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Authoritative but fictional travel account, including adventures at the young colony of Georgia

[PRÉVOST D'EXILES, Antoine François].
Voyages du Capitaine Robert Lade en differentes parties de l'Afrique, de l'Asie et de l'Amerique: contenant l'histoire de la fortune, & les observations sur les colonies & le commerce des Espagnols, des Anglois, des Hollandois, &c. Ouvrage traduit de l'Anglois.
Paris, Claude Simon for François Didot, 1744. 2 volumes. 12mo. With two folding engraved maps by F. Desbruslins after Jacques-Nicolas Bellin, showing the American Atlantic coast and the route of the journey. Contemporary mottled calf, richly gold-tooled spine. [1], [1 blank], XVI, 370; [1], [1 blank], 400 pp.
€ 1,800
First edition of a fictional account of travels through Africa, Asia and the Americas. It describes the travels of its supposed author, an English mariner called Robert Lade, in his quest for profit and adventure. Along the way, Lade meets several nonfictional mariners and the book even contains a pastiche of the story of Alexander Selkirk, claiming he was actually called Selcrag. Its authentic effect is enhanced by a pair of maps by the eminent cartographer Bellin and several lists and tables, including the exchange rate for beaver pelts in the Hudson Bay, a vocabulary of native words, and multiple pages with the geographic coordinates of all the remarkable places on the west coast of the Americas. It is presented as a translation from the English done by the eminent translator Prévost. It was considered an authoritative source for two centuries, with Buffon, d'Alembert and Jules Verne all quoting from the book, until it was proved to be a pastiche in 1939.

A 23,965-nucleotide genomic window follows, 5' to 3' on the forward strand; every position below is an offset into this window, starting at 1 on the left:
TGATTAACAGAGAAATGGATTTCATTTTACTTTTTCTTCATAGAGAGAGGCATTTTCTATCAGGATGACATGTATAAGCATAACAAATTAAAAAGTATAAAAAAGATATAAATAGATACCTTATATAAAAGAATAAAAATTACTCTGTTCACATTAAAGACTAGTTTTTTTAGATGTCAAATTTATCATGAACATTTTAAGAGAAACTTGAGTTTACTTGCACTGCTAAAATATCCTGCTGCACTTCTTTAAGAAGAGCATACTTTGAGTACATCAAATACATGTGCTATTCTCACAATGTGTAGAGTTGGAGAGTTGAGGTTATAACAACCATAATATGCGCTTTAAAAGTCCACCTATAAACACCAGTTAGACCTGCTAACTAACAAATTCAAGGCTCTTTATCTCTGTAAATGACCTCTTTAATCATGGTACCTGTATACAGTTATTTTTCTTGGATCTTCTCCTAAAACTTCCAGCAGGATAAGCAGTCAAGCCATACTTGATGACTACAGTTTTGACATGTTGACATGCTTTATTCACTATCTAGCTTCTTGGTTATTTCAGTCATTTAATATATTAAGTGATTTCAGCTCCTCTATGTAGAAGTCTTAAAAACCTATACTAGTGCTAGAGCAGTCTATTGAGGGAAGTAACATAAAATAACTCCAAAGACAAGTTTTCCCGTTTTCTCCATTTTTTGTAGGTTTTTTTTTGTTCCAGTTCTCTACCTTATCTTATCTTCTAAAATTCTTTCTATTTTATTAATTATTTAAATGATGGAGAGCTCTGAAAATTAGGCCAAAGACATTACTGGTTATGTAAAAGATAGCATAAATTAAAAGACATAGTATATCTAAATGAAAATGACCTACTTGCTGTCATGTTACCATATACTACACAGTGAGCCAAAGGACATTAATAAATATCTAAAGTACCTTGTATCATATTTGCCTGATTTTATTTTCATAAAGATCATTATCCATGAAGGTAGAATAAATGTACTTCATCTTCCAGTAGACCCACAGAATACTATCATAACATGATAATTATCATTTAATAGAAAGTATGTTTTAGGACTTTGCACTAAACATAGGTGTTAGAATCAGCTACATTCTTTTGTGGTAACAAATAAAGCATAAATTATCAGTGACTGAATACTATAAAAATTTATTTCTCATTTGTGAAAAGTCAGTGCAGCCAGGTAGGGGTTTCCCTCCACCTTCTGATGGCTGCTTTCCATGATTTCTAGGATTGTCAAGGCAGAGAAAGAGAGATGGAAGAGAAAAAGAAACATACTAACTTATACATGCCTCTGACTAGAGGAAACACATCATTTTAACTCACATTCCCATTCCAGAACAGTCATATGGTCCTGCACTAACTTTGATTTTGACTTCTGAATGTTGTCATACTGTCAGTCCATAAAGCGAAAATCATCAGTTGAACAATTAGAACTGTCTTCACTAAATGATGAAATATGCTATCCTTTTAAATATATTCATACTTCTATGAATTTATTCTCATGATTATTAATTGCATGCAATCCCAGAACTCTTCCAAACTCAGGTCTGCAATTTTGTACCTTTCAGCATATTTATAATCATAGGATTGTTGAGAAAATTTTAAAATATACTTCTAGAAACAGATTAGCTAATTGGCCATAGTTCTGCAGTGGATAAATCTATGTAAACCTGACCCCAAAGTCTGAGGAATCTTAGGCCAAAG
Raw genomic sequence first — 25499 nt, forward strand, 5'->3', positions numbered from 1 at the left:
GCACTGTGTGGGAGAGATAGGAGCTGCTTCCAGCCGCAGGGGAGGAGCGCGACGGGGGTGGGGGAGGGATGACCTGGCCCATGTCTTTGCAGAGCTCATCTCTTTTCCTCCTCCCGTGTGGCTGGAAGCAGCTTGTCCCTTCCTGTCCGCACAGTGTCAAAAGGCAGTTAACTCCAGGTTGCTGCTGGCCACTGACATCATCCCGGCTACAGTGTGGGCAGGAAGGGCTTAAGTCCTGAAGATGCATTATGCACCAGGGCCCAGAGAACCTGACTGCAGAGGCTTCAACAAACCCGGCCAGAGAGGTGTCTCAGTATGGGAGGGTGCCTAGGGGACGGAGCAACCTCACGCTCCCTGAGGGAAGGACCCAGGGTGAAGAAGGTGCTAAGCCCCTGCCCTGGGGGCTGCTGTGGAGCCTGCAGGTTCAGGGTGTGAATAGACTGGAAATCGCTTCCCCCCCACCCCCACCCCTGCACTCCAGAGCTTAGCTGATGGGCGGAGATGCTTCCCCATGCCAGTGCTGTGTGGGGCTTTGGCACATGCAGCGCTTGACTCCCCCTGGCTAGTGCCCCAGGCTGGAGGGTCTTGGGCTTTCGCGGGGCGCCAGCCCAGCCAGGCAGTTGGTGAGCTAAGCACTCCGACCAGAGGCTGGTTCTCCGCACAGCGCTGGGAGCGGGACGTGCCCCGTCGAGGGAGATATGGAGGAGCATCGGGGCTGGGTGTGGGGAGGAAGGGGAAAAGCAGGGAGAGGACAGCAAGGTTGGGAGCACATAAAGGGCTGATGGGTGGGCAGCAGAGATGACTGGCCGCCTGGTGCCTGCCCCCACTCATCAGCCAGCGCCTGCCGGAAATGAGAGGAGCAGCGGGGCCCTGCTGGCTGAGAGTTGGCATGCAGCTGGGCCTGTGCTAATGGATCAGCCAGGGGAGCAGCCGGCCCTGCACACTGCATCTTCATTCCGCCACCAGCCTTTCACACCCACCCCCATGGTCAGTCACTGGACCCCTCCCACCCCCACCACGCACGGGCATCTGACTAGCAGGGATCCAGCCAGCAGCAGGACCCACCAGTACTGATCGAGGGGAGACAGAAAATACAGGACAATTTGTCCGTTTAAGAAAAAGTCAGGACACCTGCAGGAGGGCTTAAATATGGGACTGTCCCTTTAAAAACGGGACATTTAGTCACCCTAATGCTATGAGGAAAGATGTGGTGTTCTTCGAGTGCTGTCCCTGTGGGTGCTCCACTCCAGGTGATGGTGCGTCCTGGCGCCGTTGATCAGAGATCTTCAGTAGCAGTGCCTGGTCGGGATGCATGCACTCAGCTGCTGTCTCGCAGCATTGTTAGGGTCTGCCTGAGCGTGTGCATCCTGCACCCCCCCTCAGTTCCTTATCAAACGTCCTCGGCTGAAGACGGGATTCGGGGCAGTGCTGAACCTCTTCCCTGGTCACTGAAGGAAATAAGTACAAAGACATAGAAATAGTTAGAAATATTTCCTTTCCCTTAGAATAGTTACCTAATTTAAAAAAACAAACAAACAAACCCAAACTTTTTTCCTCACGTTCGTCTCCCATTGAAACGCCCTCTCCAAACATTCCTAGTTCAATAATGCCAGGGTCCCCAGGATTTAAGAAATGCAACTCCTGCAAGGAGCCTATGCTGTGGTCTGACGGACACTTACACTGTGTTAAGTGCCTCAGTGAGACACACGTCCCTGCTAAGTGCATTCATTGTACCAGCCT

Despite Robert Lade being a fictional character, Prévost wrote a reliable travel account based on numerous genuine sources. Since the story involves Lade's son in the founding of the new American colony of Georgia, the book gives an extensive account of the early years of that colony. Sections describing the arrival in Georgia and explorations near the Hudson Bay where probably taken from the writing of James Oglethorpe, the colony's founder.
With contemporary owners inscriptions. Binding rubbed at the extremities and at the head of the spine. Volume 1 with a small tear in the map and several spots throughout, volume 2 with a small piece missing at the foot of the front flyleaves and some foxing on the final 4 pages; overall good copies. Alden & Landis 744/180; Gove, The imaginary voyage, pp. 310-311; Sabin 65412.
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Related Subjects:

Americas  >  North America & Mexico
Cartography & exploration  >  Imaginary Voyages & Utopias | Voyages & Travel